Pennsylvania-style duplex coal company houses remaining at Baxter, W.Va. The may have houses miners of Consolidation Coal Company's Jordan No. 97 Mine. (Google Street View image)

Old fashioned wooden railroad trestle built by the B&O in southern Harrison County. (2004 image by author)

Rosemont coal camp in Taylor County. (Dec. 2007 image by author)

Old fan house at Edna, W.Va. This mining town on the bank of the Monongahela River was once home to the Edna Gas Coal Co., although this fan may actually be from the adjacent Booth Mine of Christopher Coal Co. At any rate, the town and mine structures at Edna have all been eradicated now. (March 1997 WV SHPO image by Laura Lamarre)

Coal camp and remaining mine building on the edge of Masontown, WV. (Nov. 2004 image by author)

Manway down into the Brock Mine near Cassville, W.Va. (WV SHPO image)

Old photo of Consolidation Coal Company's Loveridge coal preparation plant taken when it was new. This was really a modern, state of the art prep plant at the time. As of 2012 this mine, which has been producing for over 50 years, is still an active operation of renamed Consol Energy. (Image courtesy of others)

Remaining coal company houses at Meadowbrook, WV. This coal mining town in Harrison County was opened by Meadowbrook Coal & Coke Co. in 1900, but was absorbed into the Fairmont Coal Co., which was formed by consolidating over 30 coal mines, in 1903. In 1918 the Meadowbrook coal mine became a captive mine owned by the Grasselli Chemical Company to provide fuel for their neaby Zinc smelting plant. Grasselli closed the mine in 1927, perhaps because the reserves were exhausted, because, although the Appalachian coal market was in bad shape from overproduction and labor strife in 1927, this coal mine would have had a captive market (zinc smelter). I'm not sure that the mine was ever reopened. (May 2013 image by author)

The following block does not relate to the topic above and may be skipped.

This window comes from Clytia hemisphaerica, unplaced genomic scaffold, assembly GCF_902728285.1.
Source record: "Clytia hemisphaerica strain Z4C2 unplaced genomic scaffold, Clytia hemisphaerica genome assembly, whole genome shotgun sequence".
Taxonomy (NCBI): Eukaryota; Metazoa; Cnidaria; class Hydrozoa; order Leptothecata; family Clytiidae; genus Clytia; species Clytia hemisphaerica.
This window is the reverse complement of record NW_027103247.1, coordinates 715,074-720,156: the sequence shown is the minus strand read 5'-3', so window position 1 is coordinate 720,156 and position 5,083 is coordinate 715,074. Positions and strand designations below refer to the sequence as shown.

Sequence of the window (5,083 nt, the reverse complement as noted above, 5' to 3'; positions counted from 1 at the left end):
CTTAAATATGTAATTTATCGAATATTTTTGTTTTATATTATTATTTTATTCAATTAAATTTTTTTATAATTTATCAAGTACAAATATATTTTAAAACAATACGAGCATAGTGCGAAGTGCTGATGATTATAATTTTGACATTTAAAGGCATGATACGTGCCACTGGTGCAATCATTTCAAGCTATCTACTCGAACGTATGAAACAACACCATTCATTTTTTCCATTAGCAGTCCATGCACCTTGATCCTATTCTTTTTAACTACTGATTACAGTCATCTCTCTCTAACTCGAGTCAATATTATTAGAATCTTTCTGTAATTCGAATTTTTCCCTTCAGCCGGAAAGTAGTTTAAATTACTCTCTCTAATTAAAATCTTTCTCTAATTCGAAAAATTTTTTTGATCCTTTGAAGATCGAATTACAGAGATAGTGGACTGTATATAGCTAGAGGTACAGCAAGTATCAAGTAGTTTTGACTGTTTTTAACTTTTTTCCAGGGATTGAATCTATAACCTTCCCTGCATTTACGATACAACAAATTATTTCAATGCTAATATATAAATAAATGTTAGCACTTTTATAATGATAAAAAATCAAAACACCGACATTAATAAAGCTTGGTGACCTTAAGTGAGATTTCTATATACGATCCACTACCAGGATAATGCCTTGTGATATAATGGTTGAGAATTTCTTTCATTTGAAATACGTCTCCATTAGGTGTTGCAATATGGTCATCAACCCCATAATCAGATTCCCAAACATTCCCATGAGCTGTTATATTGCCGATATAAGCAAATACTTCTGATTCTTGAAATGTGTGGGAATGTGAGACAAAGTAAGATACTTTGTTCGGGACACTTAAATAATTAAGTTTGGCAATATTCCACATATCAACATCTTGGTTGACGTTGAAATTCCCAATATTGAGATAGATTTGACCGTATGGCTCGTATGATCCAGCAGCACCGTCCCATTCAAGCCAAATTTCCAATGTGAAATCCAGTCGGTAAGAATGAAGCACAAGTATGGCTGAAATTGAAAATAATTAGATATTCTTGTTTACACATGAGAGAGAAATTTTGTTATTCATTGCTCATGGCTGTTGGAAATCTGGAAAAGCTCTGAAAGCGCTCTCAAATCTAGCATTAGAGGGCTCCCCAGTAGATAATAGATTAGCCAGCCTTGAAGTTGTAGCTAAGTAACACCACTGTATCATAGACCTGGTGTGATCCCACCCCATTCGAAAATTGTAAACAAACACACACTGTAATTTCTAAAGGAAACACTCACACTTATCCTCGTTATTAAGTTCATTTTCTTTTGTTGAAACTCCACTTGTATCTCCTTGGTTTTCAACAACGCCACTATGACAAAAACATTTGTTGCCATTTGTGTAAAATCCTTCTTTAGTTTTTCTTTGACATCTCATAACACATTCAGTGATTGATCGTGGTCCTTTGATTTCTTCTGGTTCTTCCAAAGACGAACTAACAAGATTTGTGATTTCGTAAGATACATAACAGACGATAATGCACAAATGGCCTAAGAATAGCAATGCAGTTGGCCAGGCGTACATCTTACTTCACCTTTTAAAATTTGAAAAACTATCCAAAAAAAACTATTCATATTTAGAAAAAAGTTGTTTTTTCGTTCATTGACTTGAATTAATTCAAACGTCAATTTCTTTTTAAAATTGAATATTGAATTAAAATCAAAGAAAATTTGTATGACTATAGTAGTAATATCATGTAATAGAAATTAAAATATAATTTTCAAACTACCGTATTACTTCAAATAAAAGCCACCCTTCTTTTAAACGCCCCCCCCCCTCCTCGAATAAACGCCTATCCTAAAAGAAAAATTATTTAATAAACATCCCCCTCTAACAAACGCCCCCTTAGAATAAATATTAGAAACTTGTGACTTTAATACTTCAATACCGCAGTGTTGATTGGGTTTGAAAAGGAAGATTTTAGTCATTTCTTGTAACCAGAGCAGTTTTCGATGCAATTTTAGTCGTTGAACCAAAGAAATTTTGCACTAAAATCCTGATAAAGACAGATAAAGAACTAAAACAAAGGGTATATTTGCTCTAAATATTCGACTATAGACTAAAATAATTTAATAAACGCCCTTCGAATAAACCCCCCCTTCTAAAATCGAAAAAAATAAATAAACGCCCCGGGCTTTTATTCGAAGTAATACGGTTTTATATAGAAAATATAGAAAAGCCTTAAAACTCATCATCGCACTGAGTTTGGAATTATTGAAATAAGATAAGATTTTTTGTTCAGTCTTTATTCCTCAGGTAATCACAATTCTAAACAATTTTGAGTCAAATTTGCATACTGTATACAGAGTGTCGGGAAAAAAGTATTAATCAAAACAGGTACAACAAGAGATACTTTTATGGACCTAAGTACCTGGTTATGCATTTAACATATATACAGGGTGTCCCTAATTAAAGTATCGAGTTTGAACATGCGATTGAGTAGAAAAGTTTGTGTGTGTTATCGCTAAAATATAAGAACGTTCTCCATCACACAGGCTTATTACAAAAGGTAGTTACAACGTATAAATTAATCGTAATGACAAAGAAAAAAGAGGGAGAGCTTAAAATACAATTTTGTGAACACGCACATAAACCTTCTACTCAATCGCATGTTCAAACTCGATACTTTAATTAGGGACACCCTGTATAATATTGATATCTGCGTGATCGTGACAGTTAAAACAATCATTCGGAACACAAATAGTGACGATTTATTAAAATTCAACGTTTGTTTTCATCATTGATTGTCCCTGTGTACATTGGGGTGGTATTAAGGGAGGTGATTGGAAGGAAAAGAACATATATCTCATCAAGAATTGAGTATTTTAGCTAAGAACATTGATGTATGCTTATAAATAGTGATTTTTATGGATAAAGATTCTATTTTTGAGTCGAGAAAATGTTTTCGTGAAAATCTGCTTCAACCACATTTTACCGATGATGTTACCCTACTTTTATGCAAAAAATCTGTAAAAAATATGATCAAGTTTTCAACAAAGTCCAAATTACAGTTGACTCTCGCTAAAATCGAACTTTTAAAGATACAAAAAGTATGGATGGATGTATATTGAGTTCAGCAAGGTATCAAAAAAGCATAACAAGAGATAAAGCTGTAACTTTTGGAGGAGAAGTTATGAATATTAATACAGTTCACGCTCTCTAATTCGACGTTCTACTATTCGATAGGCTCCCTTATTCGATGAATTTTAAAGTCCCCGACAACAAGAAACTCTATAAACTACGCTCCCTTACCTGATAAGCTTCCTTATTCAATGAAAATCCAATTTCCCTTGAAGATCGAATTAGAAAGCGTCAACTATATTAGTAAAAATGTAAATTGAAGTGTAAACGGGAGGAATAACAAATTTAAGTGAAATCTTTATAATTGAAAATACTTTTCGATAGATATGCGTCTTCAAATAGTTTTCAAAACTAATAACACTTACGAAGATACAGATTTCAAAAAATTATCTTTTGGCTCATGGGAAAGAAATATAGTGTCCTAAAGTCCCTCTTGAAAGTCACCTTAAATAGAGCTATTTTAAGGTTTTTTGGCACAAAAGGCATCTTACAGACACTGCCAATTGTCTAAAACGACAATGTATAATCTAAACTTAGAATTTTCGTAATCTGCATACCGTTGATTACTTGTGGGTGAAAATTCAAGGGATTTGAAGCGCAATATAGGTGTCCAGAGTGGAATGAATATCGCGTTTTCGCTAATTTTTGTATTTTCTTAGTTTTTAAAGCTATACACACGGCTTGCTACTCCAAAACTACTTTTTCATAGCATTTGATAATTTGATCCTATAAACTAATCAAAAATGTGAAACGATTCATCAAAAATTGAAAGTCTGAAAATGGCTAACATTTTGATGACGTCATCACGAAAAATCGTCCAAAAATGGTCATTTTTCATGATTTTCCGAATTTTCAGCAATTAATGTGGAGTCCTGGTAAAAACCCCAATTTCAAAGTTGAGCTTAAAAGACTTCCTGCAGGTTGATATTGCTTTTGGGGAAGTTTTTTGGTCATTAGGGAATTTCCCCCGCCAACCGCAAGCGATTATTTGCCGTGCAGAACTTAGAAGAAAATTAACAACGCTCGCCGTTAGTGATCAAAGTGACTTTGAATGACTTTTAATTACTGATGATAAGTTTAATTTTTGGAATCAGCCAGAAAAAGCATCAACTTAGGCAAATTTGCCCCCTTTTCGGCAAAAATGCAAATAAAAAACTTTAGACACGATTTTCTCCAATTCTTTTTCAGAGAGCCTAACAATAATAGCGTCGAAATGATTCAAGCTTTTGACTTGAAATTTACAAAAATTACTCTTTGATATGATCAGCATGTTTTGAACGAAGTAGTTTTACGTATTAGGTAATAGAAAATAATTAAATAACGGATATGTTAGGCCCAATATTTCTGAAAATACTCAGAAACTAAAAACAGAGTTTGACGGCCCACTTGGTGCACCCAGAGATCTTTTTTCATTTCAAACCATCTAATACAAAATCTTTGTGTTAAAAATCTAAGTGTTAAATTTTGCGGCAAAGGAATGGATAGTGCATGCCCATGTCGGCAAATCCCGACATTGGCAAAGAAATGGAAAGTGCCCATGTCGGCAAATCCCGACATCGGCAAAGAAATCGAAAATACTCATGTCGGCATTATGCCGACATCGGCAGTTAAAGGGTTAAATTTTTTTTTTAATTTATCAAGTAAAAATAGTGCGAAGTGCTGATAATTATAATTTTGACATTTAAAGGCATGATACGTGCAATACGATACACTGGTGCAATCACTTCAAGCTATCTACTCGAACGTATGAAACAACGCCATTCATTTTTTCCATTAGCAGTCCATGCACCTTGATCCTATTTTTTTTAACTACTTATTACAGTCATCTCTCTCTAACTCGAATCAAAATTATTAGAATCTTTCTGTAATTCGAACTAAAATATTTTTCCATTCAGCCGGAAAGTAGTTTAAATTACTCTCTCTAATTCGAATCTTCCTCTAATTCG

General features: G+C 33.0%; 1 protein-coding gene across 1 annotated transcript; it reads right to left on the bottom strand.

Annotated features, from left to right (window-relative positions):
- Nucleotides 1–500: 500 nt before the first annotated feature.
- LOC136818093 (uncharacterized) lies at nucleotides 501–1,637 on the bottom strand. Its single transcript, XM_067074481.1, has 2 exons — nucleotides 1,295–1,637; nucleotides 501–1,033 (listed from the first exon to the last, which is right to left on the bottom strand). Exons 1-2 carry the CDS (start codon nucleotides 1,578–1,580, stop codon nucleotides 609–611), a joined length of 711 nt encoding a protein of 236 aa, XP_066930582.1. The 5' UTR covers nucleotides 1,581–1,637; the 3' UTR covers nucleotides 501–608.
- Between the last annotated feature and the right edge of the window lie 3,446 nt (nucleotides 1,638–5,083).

Ruins along West Fork River of the Highland Mine, which was opened in 1899 by Highland Coal & Coke Co. (2013 WV AML Program image)

Remains of an underground coal car at the Highland Mine site. After 1901 the mine became the property of Fairmont Coal Co., and later Consolidation Coal Co. (2013 WV AML Program image)

Remaining coal company houses at Francis in Harrison County. (2016 image by Mark Phillips)

So much has been written about the mining of Appalachian coal, but the actual marketing of the coal to the consumers is rarely discussed. Here is an old, old photo of one of Consolidation Coal's markets selling "Fairmont Coal" and loading coal into horse drawn carts to be distributed to businesses or homes. (Image courtesy of Google Books)

An original coal camp house, probably built by the Righter Coal and Coke Company, at Rider, wV in southern Harrison County. (Oct. 2014 image by author)

This was probably the company store at Rider. (Oct. 2014 image by author)

Coal tipple ruins near Brownton, W.Va. (Circa 1996 WV SHPO image)

This was a portal from a 2 mile long underground conveyor that brought coal from a mine in Southern Monongalia County to the Monongahela River. At this point it was loaded onto barges and shipped to the coke ovens of National Steel (later Weirton Steel) on Brown's Island at Weirton, W.Va. (Feb. 2002 SHPO image by Jeff Davis)

Looking into the Weirton Mine coal conveyor tunnel. (Feb. 2002 SHPO image by Jeff Davis)